I never viewed Carly as a viable candidate - she was a failed Senate campaigner and her CEO history was a disaster as well - so I'm not surprised she parted after New Hampshire. Christie is a slight disappointment: after punching Rubio into submission - and likely tanking Rubio's chances - he still didn't have enough left to campaign on and was facing harder chances the rest of the primary. Christie's departure is welcome news for the Jeb and Kasich campaigns, as whatever slim numbers were backing the Joisey governor now need another candidate to follow among the "Establishment" names (I doubt Rubio could appeal to them).
Now, that said, let's look at the "What If" question I'm posing tonight. Bernie Sanders won big in New Hampshire, far better than the pundits were expecting and with polling numbers - he's cornering the college/young professional vote and doing better among women than expected - that trend towards positives that can't be ignored.
This is a legitimate question now: What if Bernie Sanders won the Democratic nomination?
If he does so, he becomes the most liberal, Left-leaning candidate put up by the party since Dukakis. In some respects - but not all - he skews far more Left as a self-proclaimed Socialist than Dukakis, Mondale, or McGovern... which are candidates for the Presidency you don't hear the Democratic leadership talk much about because they kinda flamed out (there's are reasons why centrist-leaning candidates like Carter, Clinton and even Obama - who was more pragmatic than progressive in 2008 - won since the New Deal Era).
It will happen because of something that's also happening to the Republican Party much to their chagrin: A level of anger among the voting base that stirs rebellion against "establishment" candidates. There's been a slew of articles about it, but I'll go with this one from Salon.com by Jack Mirkinson:
If you look at basically any other Western democracy, you shouldn’t be too surprised that Hillary Clinton and the unappetizing mush that is Kasich/Bush/Rubio are having such a rough ride. The world is reeling from tectonic demographic and technological changes, along with the rot of oligarchical rule and continual warfare, all of which have driven the politics of country after country into great upheaval. America is no different...
Clinton is hoping that she doesn’t meet the same fate, and she probably won’t, but the scale of her defeat in New Hampshire was quite a thing to behold. This is where the particulars of who is running begins to matter very much. She lost to Sanders in virtually every demographic category, including women—and the mix of voters who powered her 2008 victories deserted her as well. Young voters went for Sanders by a crushing 84-15 margin. Most damning, 91 percent of Democrats who told pollsters that their top concern was honesty and trustworthiness voted for Sanders. Those are bruising, brutal numbers.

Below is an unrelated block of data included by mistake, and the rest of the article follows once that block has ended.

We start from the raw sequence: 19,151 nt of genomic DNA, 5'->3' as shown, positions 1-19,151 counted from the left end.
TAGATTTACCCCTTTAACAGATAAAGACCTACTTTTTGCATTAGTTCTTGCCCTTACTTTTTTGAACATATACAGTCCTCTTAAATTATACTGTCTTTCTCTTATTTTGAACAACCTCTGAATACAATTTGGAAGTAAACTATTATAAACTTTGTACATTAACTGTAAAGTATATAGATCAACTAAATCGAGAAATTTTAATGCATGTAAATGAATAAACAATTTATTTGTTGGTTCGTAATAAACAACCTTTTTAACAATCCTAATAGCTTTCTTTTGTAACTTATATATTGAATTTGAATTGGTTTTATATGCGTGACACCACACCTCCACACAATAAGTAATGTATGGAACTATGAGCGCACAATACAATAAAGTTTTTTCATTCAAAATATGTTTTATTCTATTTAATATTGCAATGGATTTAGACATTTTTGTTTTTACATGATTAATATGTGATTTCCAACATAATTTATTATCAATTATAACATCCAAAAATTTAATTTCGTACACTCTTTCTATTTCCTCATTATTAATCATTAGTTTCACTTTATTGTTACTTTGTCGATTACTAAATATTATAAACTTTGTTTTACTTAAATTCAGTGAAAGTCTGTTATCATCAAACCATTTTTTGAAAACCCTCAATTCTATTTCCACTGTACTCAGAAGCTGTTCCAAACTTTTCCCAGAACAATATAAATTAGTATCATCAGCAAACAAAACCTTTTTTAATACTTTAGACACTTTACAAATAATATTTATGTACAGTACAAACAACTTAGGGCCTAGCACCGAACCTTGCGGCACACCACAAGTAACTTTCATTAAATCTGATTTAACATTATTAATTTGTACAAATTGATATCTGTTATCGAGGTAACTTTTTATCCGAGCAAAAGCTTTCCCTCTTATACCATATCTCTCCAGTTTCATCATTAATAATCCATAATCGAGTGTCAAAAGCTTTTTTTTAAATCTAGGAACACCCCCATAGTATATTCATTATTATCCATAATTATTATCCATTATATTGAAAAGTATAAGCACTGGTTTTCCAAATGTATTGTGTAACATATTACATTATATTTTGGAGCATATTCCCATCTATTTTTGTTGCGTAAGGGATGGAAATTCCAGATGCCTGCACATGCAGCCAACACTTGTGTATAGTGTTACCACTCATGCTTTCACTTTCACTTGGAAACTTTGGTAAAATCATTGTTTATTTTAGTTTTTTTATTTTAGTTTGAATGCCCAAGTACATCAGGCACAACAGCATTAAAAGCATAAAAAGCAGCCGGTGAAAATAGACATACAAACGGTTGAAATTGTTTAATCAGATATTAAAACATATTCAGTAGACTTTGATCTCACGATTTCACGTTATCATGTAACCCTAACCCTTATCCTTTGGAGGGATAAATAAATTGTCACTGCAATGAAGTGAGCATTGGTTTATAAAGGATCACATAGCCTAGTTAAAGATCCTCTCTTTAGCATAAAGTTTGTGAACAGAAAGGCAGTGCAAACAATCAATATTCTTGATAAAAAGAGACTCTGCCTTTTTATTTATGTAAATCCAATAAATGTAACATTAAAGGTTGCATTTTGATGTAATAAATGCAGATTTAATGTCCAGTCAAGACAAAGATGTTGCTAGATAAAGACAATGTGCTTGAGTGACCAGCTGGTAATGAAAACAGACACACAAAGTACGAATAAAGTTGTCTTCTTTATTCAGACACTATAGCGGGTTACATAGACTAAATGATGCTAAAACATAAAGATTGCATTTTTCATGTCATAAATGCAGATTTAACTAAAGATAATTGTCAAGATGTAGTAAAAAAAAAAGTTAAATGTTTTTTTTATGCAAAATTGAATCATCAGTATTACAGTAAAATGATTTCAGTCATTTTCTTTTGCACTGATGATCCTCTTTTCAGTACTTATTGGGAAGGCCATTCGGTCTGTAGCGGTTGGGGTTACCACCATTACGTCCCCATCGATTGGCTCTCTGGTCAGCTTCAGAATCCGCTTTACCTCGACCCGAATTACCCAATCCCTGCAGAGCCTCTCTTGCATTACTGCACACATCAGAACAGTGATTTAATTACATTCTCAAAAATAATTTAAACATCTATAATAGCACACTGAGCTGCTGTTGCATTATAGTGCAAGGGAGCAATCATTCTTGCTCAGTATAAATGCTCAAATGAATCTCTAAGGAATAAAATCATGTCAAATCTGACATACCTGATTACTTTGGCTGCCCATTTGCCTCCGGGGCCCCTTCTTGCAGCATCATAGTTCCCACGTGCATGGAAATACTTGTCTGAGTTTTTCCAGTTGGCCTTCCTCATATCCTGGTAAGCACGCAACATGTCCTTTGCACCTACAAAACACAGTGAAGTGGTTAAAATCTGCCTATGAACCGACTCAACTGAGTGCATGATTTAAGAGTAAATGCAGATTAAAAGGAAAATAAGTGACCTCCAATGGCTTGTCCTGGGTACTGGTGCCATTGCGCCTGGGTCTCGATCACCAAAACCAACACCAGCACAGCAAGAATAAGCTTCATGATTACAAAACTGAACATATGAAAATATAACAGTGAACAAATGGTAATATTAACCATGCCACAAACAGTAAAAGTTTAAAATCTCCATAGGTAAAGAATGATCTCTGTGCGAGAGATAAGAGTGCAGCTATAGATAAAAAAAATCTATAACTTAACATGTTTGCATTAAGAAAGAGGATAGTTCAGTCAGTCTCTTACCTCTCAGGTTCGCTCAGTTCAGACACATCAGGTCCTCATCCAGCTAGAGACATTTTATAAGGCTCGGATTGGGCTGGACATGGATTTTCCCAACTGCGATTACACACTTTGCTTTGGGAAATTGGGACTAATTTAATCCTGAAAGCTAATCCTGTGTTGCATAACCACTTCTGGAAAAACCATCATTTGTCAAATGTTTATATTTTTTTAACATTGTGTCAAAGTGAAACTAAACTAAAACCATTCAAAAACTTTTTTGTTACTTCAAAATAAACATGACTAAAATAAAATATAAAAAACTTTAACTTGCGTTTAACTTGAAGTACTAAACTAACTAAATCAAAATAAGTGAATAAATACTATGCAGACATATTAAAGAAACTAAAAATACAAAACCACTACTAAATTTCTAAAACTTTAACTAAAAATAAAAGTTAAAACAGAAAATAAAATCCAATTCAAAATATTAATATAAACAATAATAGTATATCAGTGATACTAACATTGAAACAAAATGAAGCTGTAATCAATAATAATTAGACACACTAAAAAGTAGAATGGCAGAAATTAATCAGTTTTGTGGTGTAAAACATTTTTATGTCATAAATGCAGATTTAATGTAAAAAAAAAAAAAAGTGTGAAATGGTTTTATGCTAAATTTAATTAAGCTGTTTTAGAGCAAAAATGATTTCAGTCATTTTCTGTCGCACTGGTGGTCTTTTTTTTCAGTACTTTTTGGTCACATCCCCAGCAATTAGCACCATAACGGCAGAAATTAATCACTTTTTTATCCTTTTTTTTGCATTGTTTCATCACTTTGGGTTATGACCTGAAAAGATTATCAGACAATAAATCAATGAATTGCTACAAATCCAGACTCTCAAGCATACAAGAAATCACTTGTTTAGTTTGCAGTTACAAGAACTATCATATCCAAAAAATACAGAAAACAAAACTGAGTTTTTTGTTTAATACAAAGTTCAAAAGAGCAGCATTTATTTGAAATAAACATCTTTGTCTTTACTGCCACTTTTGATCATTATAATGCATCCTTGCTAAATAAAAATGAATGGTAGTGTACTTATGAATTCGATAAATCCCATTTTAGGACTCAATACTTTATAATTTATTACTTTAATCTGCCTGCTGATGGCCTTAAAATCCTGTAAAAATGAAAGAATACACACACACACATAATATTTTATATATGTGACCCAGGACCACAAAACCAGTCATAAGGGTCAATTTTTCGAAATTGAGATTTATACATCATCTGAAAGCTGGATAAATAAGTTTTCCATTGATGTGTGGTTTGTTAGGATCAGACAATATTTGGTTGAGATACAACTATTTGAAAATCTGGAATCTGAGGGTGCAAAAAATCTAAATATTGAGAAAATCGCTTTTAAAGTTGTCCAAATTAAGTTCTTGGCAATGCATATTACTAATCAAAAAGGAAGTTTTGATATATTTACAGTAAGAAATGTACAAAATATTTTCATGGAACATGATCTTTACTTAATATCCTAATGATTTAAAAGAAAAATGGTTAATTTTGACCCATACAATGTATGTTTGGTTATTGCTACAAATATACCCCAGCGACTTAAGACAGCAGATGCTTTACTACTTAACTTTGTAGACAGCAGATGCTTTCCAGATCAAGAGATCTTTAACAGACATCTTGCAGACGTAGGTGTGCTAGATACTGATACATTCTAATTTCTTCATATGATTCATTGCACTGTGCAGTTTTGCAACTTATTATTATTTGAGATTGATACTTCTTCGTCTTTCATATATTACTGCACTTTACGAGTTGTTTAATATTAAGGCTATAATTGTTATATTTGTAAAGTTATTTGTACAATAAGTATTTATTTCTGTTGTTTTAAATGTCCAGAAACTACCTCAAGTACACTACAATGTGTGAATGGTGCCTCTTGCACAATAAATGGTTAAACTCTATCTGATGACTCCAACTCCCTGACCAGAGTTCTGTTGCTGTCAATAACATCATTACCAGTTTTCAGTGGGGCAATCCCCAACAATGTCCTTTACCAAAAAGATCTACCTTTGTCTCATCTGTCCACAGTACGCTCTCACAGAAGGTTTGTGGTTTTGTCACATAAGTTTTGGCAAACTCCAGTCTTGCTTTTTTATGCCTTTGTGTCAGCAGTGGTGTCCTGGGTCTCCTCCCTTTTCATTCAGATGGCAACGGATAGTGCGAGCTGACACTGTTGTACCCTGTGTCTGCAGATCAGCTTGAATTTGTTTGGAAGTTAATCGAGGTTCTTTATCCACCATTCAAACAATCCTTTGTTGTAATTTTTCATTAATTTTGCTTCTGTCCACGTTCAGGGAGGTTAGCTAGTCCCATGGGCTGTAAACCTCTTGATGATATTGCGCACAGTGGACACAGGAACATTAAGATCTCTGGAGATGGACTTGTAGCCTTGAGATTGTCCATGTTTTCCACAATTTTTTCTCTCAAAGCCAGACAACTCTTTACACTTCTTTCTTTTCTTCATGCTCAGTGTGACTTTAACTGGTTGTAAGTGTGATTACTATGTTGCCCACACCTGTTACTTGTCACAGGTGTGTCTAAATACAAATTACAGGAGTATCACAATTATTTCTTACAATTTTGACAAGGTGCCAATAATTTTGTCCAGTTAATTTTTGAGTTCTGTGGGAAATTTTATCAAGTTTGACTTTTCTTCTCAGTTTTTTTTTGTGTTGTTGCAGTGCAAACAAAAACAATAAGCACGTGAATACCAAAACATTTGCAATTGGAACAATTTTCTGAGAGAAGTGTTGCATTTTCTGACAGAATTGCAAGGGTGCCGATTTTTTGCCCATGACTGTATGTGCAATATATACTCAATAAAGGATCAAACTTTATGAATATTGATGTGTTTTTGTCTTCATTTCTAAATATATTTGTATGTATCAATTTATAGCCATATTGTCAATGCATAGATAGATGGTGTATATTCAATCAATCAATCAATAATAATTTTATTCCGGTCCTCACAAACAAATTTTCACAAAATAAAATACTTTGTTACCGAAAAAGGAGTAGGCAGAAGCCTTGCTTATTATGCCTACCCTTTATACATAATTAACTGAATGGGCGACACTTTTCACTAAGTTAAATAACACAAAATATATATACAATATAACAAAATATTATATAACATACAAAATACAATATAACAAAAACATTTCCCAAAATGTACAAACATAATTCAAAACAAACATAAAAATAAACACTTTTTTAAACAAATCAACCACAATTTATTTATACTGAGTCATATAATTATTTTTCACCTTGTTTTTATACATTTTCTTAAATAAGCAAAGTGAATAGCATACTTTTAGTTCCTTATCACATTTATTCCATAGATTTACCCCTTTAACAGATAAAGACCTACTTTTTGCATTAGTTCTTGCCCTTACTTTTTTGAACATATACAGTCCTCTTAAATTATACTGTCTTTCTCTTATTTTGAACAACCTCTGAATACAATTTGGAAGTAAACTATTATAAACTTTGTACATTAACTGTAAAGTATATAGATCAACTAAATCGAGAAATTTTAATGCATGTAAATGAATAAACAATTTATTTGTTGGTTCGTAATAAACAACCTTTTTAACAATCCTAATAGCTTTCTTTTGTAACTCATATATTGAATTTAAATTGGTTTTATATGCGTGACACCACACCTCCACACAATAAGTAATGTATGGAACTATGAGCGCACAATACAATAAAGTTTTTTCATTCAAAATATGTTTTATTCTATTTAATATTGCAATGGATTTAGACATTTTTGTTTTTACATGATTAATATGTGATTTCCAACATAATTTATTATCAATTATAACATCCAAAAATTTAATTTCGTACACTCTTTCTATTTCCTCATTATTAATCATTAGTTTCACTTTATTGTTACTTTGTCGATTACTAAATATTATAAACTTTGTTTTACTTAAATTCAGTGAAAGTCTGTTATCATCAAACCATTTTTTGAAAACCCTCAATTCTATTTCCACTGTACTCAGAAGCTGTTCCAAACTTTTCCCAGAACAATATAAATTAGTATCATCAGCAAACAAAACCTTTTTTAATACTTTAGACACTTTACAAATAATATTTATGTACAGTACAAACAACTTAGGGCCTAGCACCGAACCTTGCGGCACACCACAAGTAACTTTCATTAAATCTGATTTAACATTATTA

Clinton’s biggest hurdle—beyond the specific hurdle that comes with being a woman and carrying around 25 years of toxic political baggage—is that the very world she occupies is suddenly a deep liability for her. The Clinton who casually took reams of money to shower Goldman Sachs with praise was a woman who likely never assumed that any candidate or voter would hold that against her so vehemently. But that’s what’s happening...For all the strengths Hillary has - years of elected and administrative experience -she still has the weakness of having played too close to business and financial institutions that gave her money and access. Those deep-pocket forces may help her pay for campaigning, but those forces are hated among the Occupy Wall Street crowds that now make up the Democratic voting base.
Sanders may have some links to these deep-pockets as well, but he's not as recognized for it and so has more room to dodge the implications. It helps him that he's been more vocal about going after the big banks than Hillary has.
Despite her front-runner status... Hillary is still Hillary. She does have Unfavorable numbers that can hurt her during another long, bruising campaign. And she doesn't tolerate failure very well.
So... what if Bernie gets all the Enthusiasm?
First off, he'd have to keep campaigning well through a series of states that are more Moderate-Centrist (read: Deep South and Appalachin) than the Northeast states. As Harry Enten from FiveThirtyEight points out: